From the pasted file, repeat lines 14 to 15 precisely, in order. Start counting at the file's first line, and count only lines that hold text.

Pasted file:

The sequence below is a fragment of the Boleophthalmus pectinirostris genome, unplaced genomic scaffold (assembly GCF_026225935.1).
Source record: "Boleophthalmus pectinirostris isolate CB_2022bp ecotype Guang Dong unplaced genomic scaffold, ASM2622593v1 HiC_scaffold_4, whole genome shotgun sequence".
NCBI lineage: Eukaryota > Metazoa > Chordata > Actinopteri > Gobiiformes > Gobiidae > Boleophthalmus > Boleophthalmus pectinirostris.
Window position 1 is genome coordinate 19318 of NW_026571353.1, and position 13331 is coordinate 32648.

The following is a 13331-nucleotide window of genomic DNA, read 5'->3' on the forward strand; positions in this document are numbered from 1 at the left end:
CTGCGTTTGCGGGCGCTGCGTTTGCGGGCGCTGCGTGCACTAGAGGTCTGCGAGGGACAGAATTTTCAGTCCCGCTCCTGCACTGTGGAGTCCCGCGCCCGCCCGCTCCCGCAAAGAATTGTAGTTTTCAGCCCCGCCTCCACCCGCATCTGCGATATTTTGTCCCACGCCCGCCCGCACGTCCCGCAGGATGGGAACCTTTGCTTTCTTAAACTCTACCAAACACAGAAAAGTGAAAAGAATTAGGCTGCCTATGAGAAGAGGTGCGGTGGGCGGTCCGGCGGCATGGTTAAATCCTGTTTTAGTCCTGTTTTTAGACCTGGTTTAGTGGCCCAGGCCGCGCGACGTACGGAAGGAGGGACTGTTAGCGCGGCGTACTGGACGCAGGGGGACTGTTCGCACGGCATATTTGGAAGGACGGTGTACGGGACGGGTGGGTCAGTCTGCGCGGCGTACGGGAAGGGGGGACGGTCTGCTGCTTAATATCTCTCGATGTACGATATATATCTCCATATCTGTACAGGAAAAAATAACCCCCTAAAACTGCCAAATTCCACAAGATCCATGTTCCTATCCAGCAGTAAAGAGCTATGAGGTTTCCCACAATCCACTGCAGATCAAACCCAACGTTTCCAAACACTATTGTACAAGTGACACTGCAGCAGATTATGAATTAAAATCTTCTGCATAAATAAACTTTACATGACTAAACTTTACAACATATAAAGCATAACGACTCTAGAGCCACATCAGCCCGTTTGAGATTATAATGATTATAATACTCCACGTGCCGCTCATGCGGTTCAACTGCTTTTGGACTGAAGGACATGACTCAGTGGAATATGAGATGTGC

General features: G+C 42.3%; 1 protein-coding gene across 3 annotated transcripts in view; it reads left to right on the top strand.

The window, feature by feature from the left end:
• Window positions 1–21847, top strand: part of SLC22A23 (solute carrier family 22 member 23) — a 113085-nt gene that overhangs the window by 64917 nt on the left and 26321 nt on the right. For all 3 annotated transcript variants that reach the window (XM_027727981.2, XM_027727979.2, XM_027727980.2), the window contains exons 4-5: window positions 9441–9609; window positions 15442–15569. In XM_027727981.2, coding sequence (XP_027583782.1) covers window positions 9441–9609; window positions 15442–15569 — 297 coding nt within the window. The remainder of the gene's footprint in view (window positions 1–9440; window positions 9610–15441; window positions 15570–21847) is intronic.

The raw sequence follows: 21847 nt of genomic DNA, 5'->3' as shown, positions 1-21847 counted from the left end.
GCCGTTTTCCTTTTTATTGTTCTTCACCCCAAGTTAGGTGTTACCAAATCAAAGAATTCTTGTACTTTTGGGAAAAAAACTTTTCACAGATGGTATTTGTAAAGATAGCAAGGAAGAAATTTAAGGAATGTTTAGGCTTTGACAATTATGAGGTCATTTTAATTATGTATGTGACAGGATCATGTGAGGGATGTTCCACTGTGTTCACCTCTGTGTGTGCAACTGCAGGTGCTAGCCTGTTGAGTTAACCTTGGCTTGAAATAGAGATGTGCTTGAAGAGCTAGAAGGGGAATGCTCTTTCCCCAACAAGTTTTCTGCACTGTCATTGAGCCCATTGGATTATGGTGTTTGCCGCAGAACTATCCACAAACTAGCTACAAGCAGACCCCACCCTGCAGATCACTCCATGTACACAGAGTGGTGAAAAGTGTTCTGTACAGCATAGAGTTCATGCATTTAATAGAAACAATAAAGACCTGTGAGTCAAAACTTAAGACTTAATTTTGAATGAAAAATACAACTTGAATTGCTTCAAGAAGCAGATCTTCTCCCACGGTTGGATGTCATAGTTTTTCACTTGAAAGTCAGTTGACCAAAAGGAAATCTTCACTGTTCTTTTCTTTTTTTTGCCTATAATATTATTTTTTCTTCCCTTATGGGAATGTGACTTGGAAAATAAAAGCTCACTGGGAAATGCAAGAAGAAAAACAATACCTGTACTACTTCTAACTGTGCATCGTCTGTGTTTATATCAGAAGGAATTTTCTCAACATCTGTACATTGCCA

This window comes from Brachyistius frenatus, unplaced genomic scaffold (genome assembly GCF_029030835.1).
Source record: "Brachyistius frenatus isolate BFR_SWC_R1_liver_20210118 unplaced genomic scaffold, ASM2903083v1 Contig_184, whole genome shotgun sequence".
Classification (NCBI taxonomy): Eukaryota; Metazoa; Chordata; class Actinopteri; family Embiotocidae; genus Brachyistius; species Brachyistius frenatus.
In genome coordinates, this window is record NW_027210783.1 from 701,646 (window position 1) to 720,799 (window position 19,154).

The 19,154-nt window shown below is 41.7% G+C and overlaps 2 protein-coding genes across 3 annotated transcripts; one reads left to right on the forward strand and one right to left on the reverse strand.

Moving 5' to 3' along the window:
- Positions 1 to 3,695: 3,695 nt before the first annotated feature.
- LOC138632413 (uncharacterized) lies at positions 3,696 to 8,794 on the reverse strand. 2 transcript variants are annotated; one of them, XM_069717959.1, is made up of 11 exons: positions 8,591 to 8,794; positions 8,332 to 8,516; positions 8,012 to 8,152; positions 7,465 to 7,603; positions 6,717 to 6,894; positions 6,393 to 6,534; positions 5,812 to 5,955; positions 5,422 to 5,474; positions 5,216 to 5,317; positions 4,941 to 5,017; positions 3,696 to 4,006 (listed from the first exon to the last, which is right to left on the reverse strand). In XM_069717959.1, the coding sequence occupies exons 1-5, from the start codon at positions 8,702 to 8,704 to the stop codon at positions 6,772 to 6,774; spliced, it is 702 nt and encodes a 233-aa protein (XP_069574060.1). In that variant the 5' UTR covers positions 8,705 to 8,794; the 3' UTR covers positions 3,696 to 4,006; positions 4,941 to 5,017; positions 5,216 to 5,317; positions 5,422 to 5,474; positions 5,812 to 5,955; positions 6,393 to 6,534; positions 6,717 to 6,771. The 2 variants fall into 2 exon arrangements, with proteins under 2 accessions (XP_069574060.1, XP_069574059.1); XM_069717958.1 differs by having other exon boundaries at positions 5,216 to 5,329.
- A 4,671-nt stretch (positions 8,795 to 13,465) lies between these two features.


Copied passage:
Classification (NCBI taxonomy): Eukaryota; Metazoa; Chordata; class Actinopteri; family Embiotocidae; genus Brachyistius; species Brachyistius frenatus.
In genome coordinates, this window is record NW_027210783.1 from 701,646 (window position 1) to 720,799 (window position 19,154).